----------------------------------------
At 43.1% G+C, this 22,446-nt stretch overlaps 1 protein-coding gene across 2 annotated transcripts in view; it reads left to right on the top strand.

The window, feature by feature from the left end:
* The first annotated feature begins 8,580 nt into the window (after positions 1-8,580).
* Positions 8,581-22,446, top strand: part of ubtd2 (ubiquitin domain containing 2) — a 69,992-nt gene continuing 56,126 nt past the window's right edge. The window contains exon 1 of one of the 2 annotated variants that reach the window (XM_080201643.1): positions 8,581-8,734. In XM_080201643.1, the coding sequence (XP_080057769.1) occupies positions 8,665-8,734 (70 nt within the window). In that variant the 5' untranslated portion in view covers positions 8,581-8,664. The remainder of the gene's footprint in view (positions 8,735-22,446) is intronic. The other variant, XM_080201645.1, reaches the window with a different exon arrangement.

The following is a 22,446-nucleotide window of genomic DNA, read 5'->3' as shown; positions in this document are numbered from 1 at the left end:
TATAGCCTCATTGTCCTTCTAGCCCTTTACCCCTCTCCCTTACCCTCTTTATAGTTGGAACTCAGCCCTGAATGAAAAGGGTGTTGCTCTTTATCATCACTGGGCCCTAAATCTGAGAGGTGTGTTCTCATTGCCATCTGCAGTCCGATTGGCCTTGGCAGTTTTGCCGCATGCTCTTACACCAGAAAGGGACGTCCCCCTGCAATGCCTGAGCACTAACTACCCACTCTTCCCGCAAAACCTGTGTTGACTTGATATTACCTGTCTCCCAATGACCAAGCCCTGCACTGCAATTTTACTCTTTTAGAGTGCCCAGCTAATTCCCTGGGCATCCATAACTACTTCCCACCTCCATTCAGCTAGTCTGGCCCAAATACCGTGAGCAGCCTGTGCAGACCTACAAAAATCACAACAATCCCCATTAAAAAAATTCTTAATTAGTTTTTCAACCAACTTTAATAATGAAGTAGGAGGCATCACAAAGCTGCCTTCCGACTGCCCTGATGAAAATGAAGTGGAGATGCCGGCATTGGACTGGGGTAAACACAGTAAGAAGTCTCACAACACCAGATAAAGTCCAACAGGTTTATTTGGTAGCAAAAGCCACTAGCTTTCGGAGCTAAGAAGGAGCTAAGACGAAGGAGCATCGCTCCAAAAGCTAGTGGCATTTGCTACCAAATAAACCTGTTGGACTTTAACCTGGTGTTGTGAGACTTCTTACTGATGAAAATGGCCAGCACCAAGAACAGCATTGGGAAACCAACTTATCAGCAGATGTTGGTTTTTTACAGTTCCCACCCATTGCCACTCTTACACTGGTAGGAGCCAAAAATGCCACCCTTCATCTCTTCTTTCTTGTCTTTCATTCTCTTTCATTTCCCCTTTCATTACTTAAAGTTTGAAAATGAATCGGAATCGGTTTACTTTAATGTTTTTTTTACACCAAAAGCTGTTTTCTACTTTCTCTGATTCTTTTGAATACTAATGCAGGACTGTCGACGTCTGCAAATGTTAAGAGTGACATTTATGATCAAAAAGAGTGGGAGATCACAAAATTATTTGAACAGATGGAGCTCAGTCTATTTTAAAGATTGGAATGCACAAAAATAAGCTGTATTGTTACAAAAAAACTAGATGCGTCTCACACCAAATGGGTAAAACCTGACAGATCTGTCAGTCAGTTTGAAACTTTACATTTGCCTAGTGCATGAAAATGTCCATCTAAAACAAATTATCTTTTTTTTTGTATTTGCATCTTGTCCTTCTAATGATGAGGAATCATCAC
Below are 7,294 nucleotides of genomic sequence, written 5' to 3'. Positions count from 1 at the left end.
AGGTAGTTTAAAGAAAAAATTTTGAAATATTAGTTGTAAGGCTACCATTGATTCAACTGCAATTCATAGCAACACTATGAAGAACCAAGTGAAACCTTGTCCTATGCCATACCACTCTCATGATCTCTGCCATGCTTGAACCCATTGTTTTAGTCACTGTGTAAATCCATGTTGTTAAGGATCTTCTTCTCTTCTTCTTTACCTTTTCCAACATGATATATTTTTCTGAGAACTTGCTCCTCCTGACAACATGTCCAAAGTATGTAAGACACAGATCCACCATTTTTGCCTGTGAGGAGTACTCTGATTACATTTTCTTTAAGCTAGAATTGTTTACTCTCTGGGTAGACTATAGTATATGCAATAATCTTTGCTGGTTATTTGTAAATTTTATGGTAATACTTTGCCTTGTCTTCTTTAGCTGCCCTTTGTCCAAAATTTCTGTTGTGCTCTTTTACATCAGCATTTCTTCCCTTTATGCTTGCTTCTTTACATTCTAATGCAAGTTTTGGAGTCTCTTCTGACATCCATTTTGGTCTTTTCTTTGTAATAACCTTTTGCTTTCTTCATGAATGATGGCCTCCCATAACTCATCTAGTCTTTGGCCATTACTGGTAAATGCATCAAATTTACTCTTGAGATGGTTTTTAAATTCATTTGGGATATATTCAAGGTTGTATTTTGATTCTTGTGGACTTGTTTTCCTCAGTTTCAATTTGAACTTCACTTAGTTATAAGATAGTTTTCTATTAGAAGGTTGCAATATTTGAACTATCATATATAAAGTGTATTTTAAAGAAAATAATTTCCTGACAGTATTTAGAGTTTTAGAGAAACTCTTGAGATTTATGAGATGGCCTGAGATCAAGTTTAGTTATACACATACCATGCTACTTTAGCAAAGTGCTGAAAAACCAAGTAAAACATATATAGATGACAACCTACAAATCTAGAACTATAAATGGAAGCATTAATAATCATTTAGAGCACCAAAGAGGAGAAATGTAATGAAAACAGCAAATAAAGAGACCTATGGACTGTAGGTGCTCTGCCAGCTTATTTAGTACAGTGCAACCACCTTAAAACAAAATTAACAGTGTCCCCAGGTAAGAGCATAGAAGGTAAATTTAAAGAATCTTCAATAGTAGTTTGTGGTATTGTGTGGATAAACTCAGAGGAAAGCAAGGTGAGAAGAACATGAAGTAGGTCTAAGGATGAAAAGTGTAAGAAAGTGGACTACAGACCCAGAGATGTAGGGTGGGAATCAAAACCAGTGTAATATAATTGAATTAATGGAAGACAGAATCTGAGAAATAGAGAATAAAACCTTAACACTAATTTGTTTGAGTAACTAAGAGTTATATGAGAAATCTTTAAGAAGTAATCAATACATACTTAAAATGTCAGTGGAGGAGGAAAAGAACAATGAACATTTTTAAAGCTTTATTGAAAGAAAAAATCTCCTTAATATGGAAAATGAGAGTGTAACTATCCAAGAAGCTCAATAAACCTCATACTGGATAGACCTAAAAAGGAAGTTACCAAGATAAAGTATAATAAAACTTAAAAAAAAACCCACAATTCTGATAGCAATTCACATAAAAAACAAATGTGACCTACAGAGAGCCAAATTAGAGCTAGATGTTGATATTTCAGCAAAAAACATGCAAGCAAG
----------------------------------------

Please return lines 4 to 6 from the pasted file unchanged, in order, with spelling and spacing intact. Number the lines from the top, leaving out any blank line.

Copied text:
* Positions 8,581-22,446, top strand: part of ubtd2 (ubiquitin domain containing 2) — a 69,992-nt gene continuing 56,126 nt past the window's right edge. The window contains exon 1 of one of the 2 annotated variants that reach the window (XM_080201643.1): positions 8,581-8,734. In XM_080201643.1, the coding sequence (XP_080057769.1) occupies positions 8,665-8,734 (70 nt within the window). In that variant the 5' untranslated portion in view covers positions 8,581-8,664. The remainder of the gene's footprint in view (positions 8,735-22,446) is intronic. The other variant, XM_080201645.1, reaches the window with a different exon arrangement.

The following is a 22,446-nucleotide window of genomic DNA, read 5'->3' as shown; positions in this document are numbered from 1 at the left end:
TATAGCCTCATTGTCCTTCTAGCCCTTTACCCCTCTCCCTTACCCTCTTTATAGTTGGAACTCAGCCCTGAATGAAAAGGGTGTTGCTCTTTATCATCACTGGGCCCTAAATCTGAGAGGTGTGTTCTCATTGCCATCTGCAGTCCGATTGGCCTTGGCAGTTTTGCCGCATGCTCTTACACCAGAAAGGGACGTCCCCCTGCAATGCCTGAGCACTAACTACCCACTCTTCCCGCAAAACCTGTGTTGACTTGATATTACCTGTCTCCCAATGACCAAGCCCTGCACTGCAATTTTACTCTTTTAGAGTGCCCAGCTAATTCCCTGGGCATCCATAACTACTTCCCACCTCCATTCAGCTAGTCTGGCCCAAATACCGTGAGCAGCCTGTGCAGACCTACAAAAATCACAACAATCCCCATTAAAAAAATTCTTAATTAGTTTTTCAACCAACTTTAATAATGAAGTAGGAGGCATCACAAAGCTGCCTTCCGACTGCCCTGATGAAAATGAAGTGGAGATGCCGGCATTGGACTGGGGTAAACACAGTAAGAAGTCTCACAACACCAGATAAAGTCCAACAGGTTTATTTGGTAGCAAAAGCCACTAGCTTTCGGAGCTAAGAAGGAGCTAAGACGAAGGAGCATCGCTCCAAAAGCTAGTGGCATTTGCTACCAAATAAACCTGTTGGACTTTAACCTGGTGTTGTGAGACTTCTTACTGATGAAAATGGCCAGCACCAAGAACAGCATTGGGAAACCAACTTATCAGCAGATGTTGGTTTTTTACAGTTCCCACCCATTGCCACTCTTACACTGGTAGGAGCCAAAAATGCCACCCTTCATCTCTTCTTTCTTGTCTTTCATTCTCTTTCATTTCCCCTTTCATTACTTAAAGTTTGAAAATGAATCGGAATCGGTTTACTTTAATGTTTTTTTTACACCAAAAGCTGTTTTCTACTTTCTCTGATTCTTTTGAATACTAATGCAGGACTGTCGACGTCTGCAAATGTTAAGAGTGACATTTATGATCAAAAAGAGTGGGAGATCACAAAATTATTTGAACAGATGGAGCTCAGTCTATTTTAAAGATTGGAATGCACAAAAATAAGCTGTATTGTTACAAAAAAACTAGATGCGTCTCACACCAAATGGGTAAAACCTGACAGATCTGTCAGTCAGTTTGAAACTTTACATTTGCCTAGTGCATGAAAATGTCCATCTAAAACAAATTATCTTTTTTTTTGTATTTGCATCTTGTCCTTCTAATGATGAGGAATCATCAC